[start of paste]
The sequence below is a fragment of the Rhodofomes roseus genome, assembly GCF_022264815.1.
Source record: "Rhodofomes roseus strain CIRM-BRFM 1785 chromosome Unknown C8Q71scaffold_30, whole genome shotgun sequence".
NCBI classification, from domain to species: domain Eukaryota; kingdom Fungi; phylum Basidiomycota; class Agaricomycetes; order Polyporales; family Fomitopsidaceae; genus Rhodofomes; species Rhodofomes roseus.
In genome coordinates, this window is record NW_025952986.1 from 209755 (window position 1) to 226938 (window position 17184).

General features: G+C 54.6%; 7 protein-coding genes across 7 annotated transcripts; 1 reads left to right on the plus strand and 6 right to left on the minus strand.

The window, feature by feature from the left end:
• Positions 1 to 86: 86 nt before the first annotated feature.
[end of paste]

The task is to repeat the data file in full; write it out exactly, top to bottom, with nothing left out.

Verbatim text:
The sequence below is a fragment of the Rhodofomes roseus genome, assembly GCF_022264815.1.
Source record: "Rhodofomes roseus strain CIRM-BRFM 1785 chromosome Unknown C8Q71scaffold_30, whole genome shotgun sequence".
NCBI classification, from domain to species: domain Eukaryota; kingdom Fungi; phylum Basidiomycota; class Agaricomycetes; order Polyporales; family Fomitopsidaceae; genus Rhodofomes; species Rhodofomes roseus.
In genome coordinates, this window is record NW_025952986.1 from 209755 (window position 1) to 226938 (window position 17184).

General features: G+C 54.6%; 7 protein-coding genes across 7 annotated transcripts; 1 reads left to right on the plus strand and 6 right to left on the minus strand.

The window, feature by feature from the left end:
• Positions 1 to 86: 86 nt before the first annotated feature.